Even as some of the first schools open for the new school year, many public school districts across the country are still weighing their options for the fall. The constant uncertainty and reopening options — in-person, hybrid, remote — have left parents to figure out how they will manage another term of balancing work, caregiving and education. And according to Heather Hill, a professor of education at Harvard University, many areas haven’t taken the necessary steps to make learning accessible to all students remotely.
“In an ideal situation, yes, everyone would be safely back at school,” Dr. Hill said. “In the not-ideal-but-better-than-where-we’re-going situation, you would have a district that’s really stepping up” its remote schooling options.
“It’s just disheartening that we’re not there,” she added.
Shayla Griffin, who works in social justice education training for teachers and schools across Michigan, is one of many parents in a difficult position: She and her spouse are planning to oversee the remote education of their 5-year-old son while caring for their 2- and 3-year-olds — and trying to balance work. “We’re just kind of putting it together hodgepodge,” Dr. Griffin said. “If you’re not working, you’re on kid duty. We’re just going to make it work, which is a privilege, and it’s also a hot mess.”
So what are families doing if their children are not going back to school full time? Some have decided to withdraw from their local public school and enroll in private school, believing that private institutions are better equipped to safely bring students back to the classroom part time or full time, or at least to offer them a more enriching remote learning experience. (Of course, private schools are also grappling with how to proceed this fall.)
Others have turned to home-schooling rather than deal with the uncertainty of the school system. After all, the situation across many districts is changing rapidly; Chicago Public Schools, which had previously decided to implement a hybrid model, decided last week to go online-only. Some educators have noted, though, that this can ultimately hobble the funding sources of public schools, which receive resources based on their number of students. “Having a robust, highly funded, high-quality public school system is our best hope of having equitable outcomes for all kids, regardless of race and class,” Dr. Griffin said.
For the majority of parents, neither private schooling nor home-schooling is an option — either because they want to stay enrolled in their local public school or don’t have the resources for an alternative. Instead, they’re managing on their own or they’re finding other solutions for their kids and themselves. Here are a few of their strategies.
Form, or join, a pod.
A “pandemic pod,” consisting of two to five families who create their own mini-classroom for their kids, can tick all the boxes that parents are looking for: education, socialization and rotating child care. Parents can either hire a tutor or take turns managing distance learning using their public-school curriculum, allowing the kids to interact normally while maintaining social distancing precautions everywhere else. Families are using pods for full-time remote or hybrid learning. One new model based on current infection rates by the University of Texas at Austin estimated pods of up to 10 students and teachers would substantially reduce the risk of an infected individual coming to class, compared to larger schools.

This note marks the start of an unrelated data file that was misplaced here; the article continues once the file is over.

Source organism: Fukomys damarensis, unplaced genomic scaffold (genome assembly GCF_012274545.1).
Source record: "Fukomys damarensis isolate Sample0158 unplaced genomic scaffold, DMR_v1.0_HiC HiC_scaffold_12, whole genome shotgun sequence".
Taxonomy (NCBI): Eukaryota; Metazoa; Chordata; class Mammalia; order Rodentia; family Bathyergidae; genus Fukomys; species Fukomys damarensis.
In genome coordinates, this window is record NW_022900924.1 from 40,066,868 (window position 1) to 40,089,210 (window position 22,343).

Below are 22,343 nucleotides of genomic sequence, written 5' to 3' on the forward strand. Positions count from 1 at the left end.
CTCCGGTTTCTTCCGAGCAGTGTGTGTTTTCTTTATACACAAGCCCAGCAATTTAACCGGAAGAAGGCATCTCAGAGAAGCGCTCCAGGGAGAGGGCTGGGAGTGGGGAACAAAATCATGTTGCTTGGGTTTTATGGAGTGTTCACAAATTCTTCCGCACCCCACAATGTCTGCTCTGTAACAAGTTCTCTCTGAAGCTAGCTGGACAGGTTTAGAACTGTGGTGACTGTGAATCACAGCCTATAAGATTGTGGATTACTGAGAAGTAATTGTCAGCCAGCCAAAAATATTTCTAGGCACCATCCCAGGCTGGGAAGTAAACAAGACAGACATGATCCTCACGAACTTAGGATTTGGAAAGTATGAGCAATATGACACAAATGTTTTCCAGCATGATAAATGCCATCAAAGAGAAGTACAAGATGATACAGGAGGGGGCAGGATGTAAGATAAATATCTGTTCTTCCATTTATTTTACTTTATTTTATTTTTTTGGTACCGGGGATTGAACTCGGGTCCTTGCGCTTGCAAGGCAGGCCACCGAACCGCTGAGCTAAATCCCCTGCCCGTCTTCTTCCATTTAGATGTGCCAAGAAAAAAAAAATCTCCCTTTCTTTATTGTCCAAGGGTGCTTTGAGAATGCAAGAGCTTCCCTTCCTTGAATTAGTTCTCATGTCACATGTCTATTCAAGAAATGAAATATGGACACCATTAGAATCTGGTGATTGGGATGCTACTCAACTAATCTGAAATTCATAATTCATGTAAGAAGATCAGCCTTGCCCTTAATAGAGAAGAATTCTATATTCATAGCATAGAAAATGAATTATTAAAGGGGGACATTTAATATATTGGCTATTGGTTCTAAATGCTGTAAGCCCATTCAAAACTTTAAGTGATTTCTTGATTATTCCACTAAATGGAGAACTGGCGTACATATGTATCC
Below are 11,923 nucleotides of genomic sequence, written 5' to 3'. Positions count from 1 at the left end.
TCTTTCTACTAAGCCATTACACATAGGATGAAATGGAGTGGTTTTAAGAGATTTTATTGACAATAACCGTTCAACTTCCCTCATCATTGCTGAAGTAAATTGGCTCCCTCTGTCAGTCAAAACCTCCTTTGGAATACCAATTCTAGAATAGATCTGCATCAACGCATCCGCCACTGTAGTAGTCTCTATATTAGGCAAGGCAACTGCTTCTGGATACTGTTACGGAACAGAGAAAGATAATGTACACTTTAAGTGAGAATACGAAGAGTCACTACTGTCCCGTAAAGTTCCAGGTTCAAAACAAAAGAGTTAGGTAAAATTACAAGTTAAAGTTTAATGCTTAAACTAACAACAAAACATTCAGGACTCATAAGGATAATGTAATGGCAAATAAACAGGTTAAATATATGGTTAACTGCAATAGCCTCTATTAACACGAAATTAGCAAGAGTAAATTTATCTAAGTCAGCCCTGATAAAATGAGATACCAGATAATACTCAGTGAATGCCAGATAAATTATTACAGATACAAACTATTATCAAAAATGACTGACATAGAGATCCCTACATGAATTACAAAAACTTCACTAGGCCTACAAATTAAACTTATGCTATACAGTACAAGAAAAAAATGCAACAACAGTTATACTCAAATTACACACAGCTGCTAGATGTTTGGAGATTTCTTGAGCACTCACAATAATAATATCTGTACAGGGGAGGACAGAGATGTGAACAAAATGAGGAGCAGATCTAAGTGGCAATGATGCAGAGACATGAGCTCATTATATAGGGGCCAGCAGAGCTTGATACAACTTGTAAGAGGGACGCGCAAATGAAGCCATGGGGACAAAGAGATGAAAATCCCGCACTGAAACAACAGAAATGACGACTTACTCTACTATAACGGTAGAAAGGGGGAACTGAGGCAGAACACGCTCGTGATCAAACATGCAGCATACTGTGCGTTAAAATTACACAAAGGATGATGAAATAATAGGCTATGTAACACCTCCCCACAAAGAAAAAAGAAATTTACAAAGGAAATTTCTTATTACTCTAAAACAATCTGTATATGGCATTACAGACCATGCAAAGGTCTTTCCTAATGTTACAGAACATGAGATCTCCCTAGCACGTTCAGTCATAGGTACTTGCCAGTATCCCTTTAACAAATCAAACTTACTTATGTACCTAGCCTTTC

“If you can find a small group of kids that are going to be available in closer contact, learning some of the same things, now we’re starting to address some of the developmental things that kids are missing out on,” like resolving conflicts and sharing, said Lauren Knickerbocker, a child and adolescent psychologist at NYU Langone Medical Center.
While pods have earned some criticism recently for reinforcing racial and socioeconomic segregation, it’s possible to make them a bit more equitable. Some schools, like the Rooftop School in San Francisco, plan to organize pods themselves, to ensure all students secure spots. And Learning Pods, one of a handful of new services that help form pods and pair them with trained instructors, has been working on collaborations with public and private schools — in states like Virginia, Florida and New York — that are taking a hybrid approach this fall: On the days that students aren’t in the classroom, they would be part of a pod working on the teacher’s curriculum. The cost to families would depend on school funding and other grants. “They have that consistent, full-fledged education,” said Cate Han, a co-founder of Learning Pods and the founder of the Hudson Lab School in Hastings-on-Hudson, N.Y. “It also helps parents with the whole child care issue, which is a real struggle for so many.”
Seek out a community organization.
After months of operating socially distanced summer camps, many community-based organizations are stepping into the void left by shuttered school campuses. Across the country, Y.M.C.A.s are establishing in-person learning centers to help ease the burden on parents while allowing kids to play and socialize (with the appropriate safety measures, of course).